Commercial Refrigeration Cleaning and Maintenance

Battling bacteria: keys to pet food safety

As seen in PetAge.com – The “new normal” of COVID-19 conditions is slowly setting in, and pets everywhere are helping their owners to cope. With pet supply stores being declared essential services, you are one of the industries bravely working “the front lines,” making it crucial that you effectively protect the pets, their humans, your team and yourself.

Your store has likely already adopted a stricter cleaning routine. However, if you are a retailer who sells fresh and frozen premium pet foods, this is also an ideal time to look at best practices for ensuring food safety. Commercial freezers can quickly become bacterial carriers if they are not properly maintained. Given the right conditions, bacteria found in food can double every ten minutes, which means that 1,000 bacteria can grow to a half million in just over an hour and a half. So, let’s look at how to create conditions where neither COVID-19 nor foodborne bacteria can survive.

Soap and water

COVID-19 can survive up to nine days on metal, glass and plastic surfaces if they are not properly disinfected. While fine for floors and countertops, bleach and ammonia are not recommended for your freezer unit since they can seriously compromise the quality of the food. Soap and water, used properly, will do the job, because soap interferes with the the fats in COVID-19’s virus shell, which lifts the virus from surfaces and is then rinsed off with water.

High traffic areas

Cleaning commercial freezers

Before deep cleaning your unit’s interior or exterior, always unplug it first. Be sure to use a soft cloth with a non-abrasive liquid detergent cleaner mixed with water. Since excessive liquid can seep into the electrical connections and cause a malfunction or electrical hazard, you should never apply or “spray” any undiluted cleaner directly to the unit. To avoid any cross-contamination, all cleaning materials should also be clean themselves (such as using a fresh cloth each time) and stored between jobs. You should also keep cleaning equipment for freezer units separate from those used for floors or other equipment in the store.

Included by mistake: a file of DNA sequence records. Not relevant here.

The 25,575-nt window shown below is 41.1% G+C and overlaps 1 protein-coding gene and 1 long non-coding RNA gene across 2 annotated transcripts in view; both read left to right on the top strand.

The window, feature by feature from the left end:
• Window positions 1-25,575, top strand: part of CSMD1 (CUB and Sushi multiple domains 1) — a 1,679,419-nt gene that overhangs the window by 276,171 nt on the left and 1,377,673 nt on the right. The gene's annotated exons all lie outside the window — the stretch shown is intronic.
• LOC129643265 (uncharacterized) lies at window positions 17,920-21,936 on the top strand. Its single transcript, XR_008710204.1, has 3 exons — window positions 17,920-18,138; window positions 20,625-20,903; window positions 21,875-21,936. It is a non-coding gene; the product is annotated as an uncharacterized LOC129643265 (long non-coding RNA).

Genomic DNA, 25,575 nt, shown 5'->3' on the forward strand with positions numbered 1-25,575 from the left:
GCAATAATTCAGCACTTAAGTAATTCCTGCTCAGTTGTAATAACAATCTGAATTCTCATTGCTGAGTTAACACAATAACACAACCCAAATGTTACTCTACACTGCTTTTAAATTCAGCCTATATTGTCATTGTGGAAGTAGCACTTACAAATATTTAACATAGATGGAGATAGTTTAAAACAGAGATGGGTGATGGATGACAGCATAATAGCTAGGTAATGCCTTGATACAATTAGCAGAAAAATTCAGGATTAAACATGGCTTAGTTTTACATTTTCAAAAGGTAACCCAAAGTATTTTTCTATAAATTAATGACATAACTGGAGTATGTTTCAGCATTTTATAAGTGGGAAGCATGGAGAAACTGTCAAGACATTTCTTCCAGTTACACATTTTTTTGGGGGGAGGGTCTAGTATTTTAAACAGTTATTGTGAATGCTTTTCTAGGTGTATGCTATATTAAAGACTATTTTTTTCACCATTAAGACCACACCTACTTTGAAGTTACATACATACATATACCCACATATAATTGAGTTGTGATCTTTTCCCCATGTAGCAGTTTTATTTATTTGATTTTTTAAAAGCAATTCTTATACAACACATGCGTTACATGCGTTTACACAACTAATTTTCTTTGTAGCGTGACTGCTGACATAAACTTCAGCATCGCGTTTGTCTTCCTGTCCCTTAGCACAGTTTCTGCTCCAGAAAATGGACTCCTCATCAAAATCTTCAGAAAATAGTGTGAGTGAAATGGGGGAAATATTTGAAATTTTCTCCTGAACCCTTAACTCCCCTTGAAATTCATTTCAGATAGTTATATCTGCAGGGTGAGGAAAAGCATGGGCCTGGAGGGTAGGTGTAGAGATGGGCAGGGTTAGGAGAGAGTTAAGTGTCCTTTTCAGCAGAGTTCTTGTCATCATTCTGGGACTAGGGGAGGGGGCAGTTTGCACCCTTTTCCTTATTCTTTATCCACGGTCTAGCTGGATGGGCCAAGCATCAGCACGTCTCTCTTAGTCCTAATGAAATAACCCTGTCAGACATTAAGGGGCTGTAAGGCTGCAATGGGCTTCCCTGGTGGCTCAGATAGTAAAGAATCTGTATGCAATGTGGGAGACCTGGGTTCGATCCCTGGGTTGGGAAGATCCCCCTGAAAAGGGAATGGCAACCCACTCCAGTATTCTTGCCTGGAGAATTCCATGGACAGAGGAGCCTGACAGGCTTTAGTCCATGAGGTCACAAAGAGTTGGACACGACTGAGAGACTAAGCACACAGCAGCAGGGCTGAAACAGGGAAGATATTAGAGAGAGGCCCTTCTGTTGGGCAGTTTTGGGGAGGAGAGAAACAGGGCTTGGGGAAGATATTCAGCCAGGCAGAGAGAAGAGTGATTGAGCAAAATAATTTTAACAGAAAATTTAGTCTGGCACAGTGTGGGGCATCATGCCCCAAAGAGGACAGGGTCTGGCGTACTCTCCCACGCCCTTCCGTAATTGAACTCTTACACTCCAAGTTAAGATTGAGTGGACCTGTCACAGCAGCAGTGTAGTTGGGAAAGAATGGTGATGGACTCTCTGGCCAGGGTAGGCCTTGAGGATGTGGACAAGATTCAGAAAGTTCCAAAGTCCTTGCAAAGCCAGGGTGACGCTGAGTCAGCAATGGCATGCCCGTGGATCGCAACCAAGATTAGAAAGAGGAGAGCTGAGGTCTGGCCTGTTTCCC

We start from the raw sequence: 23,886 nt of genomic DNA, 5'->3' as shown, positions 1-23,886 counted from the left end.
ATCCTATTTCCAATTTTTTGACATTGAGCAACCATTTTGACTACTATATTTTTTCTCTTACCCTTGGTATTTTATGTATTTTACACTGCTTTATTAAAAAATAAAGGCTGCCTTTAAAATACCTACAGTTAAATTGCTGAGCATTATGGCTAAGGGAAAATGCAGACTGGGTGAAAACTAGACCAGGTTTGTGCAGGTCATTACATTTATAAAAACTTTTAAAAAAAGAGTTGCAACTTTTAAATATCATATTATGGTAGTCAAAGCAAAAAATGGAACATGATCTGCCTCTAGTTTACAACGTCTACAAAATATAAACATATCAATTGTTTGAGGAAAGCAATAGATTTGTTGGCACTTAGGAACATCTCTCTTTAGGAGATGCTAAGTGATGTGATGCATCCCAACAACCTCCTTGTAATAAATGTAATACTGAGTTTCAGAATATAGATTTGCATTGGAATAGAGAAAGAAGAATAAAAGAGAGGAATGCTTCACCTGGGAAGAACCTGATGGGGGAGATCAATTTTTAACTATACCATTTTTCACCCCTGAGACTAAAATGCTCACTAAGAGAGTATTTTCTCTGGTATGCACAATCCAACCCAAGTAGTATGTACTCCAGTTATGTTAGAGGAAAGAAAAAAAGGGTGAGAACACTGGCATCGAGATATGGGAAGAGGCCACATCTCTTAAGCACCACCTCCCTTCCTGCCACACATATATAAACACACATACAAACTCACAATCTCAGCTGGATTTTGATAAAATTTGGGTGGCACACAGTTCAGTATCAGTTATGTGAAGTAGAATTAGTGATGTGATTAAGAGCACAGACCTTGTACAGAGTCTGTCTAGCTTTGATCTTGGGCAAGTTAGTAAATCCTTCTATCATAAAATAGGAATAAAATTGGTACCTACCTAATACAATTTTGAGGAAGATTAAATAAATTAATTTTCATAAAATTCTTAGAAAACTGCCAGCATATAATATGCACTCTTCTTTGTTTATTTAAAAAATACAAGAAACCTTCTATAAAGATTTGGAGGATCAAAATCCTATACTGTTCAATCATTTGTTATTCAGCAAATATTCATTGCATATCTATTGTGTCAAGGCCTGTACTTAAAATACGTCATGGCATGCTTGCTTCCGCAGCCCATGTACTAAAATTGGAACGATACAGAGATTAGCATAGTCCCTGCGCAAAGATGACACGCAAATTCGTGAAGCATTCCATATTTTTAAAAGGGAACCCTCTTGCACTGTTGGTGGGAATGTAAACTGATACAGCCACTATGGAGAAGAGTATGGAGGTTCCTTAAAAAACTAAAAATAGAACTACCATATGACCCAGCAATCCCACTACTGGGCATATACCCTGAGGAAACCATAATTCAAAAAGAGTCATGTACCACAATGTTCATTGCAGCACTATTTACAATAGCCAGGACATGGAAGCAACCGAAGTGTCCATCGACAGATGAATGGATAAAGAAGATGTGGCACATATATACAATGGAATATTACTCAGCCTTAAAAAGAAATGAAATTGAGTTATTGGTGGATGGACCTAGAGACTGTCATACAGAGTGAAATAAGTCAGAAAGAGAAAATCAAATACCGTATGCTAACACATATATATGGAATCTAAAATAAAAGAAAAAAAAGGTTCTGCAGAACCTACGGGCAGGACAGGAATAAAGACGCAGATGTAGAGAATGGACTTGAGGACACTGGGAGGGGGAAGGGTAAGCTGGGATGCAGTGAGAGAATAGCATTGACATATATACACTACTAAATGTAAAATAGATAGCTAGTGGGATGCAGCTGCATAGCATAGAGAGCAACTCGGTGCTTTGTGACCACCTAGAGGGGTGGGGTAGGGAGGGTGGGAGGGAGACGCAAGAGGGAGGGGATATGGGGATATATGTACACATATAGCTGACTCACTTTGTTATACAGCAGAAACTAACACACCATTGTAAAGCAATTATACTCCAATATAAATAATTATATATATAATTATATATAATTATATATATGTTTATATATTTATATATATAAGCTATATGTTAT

Cleaning also allows you to inspect the unit for damage, such as gaps or tears in the door gaskets when wiping down the doors. If you’re not able to snap them back into place, they need to be replaced, as they can cause air leakage or a build-up of dirt or grease. Most units are self-defrosting, but if yours is not, follow the manufacturer’s instructions and do not neglect regular defrosting, to avoid damaging the compressors.

If your unit has a conventional condenser, it needs a monthly cleaning to avoid breakdowns caused by an overworked motor. To clean it, remove the front grill, switch off on the control panel and unplug it, then use a small, hand-held duster to clean inside, and, if necessary, a vacuum cleaner to clean up any additional debris. Don’t forget to reattach the front grill, which helps to protect the condenser. Some units, like those we manufacture at Minus Forty, are built with low maintenance condensers, which require regular visual inspections and much less frequent cleaning than conventional condensers—which is handy when you consider the amount of animal fur and dust that can quickly accumulate in a pet supply store.

Fresh and frozen food

Technically, a freezer unit can’t get a “fever,” but temperature variations are a serious threat to food safety, potentially contributing to bacteria growth, pathogens and cross-contamination. When doors are being opened and closed frequently, maintaining optimal temperatures within the unit is crucial. For example, frozen raw dog food should consistently be kept at 0° F (-23° C) or colder. If you do not have a temperature malfunctioning safeguard such as Minus Forty’s Smartlock food health monitor, you should aim to monitor temperatures frequently to make sure they are within the healthy range. Since you will need to sanitize the handles on merchandizer doors often, you can do both cleaning and temperature monitoring tasks at once.

Freezers need to ‘breathe’

Without optimal airflow, or the ability to “breathe,” you’re risking a blocked condenser in your unit, causing possible equipment failure, overheating, spoiled product, higher electrical costs and even a void on your warranty. To ensure optimal operation conditions, your freezer unit should be kept away from the surrounding walls as per the installation instructions, with its own dedicated electrical outlet. Regular inspections to check for blockages should also be routine. Be sure to distribute the pet food evenly inside the unit as well, since overloading blocks interior airflow, which can lead which can lead to spoiled product and irreparable equipment damage.

To help remember the musts for fresh and frozen food safety, you can use the ACT (Airflow, Cleaning and Temperature) acronym—although we explained them all in a different order here for the current circumstances.)

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